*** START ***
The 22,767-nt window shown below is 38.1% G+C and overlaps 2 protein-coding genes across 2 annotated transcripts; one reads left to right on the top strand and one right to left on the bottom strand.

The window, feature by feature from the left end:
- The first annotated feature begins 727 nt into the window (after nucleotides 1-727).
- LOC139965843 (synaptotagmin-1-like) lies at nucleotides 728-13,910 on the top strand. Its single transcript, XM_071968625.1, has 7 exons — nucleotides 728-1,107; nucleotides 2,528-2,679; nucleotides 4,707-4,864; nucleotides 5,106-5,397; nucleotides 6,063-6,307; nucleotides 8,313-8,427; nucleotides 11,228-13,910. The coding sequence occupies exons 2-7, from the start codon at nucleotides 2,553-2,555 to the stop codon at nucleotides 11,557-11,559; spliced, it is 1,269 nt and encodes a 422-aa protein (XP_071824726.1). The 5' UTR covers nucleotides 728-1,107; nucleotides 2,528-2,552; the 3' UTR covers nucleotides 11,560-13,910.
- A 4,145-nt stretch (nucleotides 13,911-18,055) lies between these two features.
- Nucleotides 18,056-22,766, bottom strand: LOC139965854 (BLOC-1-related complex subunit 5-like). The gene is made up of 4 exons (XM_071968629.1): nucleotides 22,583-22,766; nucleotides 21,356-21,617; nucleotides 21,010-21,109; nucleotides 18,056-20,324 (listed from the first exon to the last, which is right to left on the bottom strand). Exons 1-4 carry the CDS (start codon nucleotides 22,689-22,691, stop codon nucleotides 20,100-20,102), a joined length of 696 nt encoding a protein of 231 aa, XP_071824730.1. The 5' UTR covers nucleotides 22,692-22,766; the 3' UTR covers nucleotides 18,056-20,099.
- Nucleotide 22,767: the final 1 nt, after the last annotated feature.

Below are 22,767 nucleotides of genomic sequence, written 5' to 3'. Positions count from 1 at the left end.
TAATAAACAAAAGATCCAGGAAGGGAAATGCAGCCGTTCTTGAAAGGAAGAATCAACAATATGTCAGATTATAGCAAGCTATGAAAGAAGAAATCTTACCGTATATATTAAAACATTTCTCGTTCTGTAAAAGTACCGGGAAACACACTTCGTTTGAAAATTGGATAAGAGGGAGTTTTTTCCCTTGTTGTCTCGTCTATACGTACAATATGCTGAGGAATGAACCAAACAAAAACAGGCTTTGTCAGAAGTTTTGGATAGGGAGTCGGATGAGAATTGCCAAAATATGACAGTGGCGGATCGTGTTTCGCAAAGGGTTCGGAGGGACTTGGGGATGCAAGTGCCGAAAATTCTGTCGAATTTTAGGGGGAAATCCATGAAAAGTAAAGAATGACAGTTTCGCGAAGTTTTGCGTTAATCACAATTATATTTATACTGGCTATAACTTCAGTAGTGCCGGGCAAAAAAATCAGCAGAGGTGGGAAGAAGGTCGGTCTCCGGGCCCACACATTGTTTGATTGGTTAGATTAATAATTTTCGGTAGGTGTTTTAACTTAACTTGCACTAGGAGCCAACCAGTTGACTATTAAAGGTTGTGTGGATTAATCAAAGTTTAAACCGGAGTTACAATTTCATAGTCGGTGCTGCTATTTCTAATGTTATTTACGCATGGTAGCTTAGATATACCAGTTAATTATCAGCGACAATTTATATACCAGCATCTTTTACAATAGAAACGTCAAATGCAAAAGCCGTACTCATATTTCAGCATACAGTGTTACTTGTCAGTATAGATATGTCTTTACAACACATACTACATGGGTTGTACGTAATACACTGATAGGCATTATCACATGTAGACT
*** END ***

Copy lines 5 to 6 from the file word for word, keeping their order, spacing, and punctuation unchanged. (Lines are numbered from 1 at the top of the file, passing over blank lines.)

- A 4,145-nt stretch (nucleotides 13,911-18,055) lies between these two features.
- Nucleotides 18,056-22,766, bottom strand: LOC139965854 (BLOC-1-related complex subunit 5-like). The gene is made up of 4 exons (XM_071968629.1): nucleotides 22,583-22,766; nucleotides 21,356-21,617; nucleotides 21,010-21,109; nucleotides 18,056-20,324 (listed from the first exon to the last, which is right to left on the bottom strand). Exons 1-4 carry the CDS (start codon nucleotides 22,689-22,691, stop codon nucleotides 20,100-20,102), a joined length of 696 nt encoding a protein of 231 aa, XP_071824730.1. The 5' UTR covers nucleotides 22,692-22,766; the 3' UTR covers nucleotides 18,056-20,099.